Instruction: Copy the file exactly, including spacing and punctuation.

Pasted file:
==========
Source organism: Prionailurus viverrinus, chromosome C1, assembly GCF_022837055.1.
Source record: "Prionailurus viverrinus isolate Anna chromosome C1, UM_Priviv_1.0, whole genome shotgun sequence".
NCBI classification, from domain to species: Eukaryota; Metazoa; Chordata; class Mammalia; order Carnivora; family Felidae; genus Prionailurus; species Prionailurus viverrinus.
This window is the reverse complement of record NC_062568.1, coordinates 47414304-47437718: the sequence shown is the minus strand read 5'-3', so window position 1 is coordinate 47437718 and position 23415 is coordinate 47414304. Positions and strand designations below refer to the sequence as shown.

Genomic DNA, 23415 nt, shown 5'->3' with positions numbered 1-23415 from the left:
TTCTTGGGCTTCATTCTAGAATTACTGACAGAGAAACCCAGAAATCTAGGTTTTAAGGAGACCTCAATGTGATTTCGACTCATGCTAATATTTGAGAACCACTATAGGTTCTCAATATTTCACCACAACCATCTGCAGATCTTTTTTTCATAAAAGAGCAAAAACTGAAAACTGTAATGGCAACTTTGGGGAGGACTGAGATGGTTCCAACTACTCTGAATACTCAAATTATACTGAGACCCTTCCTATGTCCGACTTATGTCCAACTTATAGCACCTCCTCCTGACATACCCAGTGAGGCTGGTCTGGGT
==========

Source organism: Prionailurus viverrinus, chromosome C1, assembly GCF_022837055.1.
Source record: "Prionailurus viverrinus isolate Anna chromosome C1, UM_Priviv_1.0, whole genome shotgun sequence".
NCBI classification, from domain to species: Eukaryota; Metazoa; Chordata; class Mammalia; order Carnivora; family Felidae; genus Prionailurus; species Prionailurus viverrinus.
This window is the reverse complement of record NC_062568.1, coordinates 47414304-47437718: the sequence shown is the minus strand read 5'-3', so window position 1 is coordinate 47437718 and position 23415 is coordinate 47414304. Positions and strand designations below refer to the sequence as shown.

Genomic DNA, 23415 nt, shown 5'->3' with positions numbered 1-23415 from the left:
TTCTTGGGCTTCATTCTAGAATTACTGACAGAGAAACCCAGAAATCTAGGTTTTAAGGAGACCTCAATGTGATTTCGACTCATGCTAATATTTGAGAACCACTATAGGTTCTCAATATTTCACCACAACCATCTGCAGATCTTTTTTTCATAAAAGAGCAAAAACTGAAAACTGTAATGGCAACTTTGGGGAGGACTGAGATGGTTCCAACTACTCTGAATACTCAAATTATACTGAGACCCTTCCTATGTCCGACTTATGTCCAACTTATAGCACCTCCTCCTGACATACCCAGTGAGGCTGGTCTGGGT